Whisky Magazine Issue 117
This article is 20 months old and some information provided may be time sensitive. Please check all details of events, tours, opening times and other information before travelling or making arrangements.
Copyright Whisky Magazine © 1999-2015. All rights reserved. To use or reproduce part or all of this article please contact us for details of how you can do so legally.
Our chap behind the stick looks at the Irish category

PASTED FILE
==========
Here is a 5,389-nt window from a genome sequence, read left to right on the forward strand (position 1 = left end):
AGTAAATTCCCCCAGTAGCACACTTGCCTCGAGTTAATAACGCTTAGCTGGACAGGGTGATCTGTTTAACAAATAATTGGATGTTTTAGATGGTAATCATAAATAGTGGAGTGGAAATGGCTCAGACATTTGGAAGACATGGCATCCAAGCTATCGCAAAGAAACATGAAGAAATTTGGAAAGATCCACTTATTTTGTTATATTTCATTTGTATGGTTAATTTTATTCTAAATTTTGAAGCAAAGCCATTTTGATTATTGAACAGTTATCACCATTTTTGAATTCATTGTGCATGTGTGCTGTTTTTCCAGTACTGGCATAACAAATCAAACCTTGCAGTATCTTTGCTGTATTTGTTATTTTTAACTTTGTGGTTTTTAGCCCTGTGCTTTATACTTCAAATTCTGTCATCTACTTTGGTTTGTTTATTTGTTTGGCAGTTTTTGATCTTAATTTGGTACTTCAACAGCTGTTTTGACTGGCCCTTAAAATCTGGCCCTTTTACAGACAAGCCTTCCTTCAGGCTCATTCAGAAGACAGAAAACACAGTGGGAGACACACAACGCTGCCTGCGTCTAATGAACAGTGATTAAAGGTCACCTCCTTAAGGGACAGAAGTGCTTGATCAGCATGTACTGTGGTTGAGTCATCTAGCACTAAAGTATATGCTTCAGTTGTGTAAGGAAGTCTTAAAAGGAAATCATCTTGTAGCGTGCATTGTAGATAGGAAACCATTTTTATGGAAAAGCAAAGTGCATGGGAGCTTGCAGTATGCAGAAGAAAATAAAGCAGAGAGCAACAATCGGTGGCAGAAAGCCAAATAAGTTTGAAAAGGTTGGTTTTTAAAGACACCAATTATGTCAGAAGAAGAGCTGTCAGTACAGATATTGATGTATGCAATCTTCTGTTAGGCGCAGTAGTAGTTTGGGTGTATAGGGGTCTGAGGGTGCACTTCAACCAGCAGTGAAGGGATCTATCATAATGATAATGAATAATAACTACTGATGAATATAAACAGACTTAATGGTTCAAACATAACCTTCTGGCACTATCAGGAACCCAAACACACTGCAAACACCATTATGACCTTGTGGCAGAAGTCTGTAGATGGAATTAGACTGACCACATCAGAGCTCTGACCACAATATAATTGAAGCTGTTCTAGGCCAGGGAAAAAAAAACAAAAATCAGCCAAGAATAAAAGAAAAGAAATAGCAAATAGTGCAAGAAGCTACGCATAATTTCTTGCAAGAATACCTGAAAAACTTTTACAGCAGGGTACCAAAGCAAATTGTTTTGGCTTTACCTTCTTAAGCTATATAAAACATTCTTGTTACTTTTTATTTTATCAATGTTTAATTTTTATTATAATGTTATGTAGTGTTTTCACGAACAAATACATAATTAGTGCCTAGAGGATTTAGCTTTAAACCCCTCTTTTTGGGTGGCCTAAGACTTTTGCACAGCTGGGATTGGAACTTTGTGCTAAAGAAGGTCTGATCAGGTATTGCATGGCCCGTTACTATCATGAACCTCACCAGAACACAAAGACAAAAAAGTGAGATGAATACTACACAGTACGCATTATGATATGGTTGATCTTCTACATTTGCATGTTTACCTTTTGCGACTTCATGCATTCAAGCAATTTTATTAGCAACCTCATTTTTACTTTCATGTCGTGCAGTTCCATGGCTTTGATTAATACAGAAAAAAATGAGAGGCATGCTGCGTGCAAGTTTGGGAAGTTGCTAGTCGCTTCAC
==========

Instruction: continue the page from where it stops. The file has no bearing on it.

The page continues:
Given the heritage to Irish whiskey, it would seem likely there would be a wealth of cocktails that followed alongside. However, there are few cocktails that Irish whiskey can claim as its own. Many that specifically call for Irish whiskey in the mix are simple variations on other Whisky cocktails that are merely using the spirit generically and substituting it (and often giving it a clichéd name), without any regard for the differences of the spirits. That said, it is a very different drink making a Manhattan with a Irish whiskey rather than an American or a Bourbon. It could be argued (and I don't wish to get into politics) that Irish whiskey was the forebear of barley spirits but there is no doubting that at one point it was certainly the whiskey of choice in the UK. It quickly fell from this position though, and it has been battling hard to regain a foothold. It has only been through a tremendous amount of hard work that it has found new support in bartenders and new whiskey drinking consumers. One of the interesting aspects for me is the change that occurred in the late 18th century that spurred the use of unmalted barley in the mix. A minor difference on the surface, but one that creates a whole path of difference from its whisk(e)y brethren. Irish whiskey still employs the range of variables as Scotch (and other countries) in that it uses several different casks - including different sizes, origins and finishes - and also different stills, different configurations,...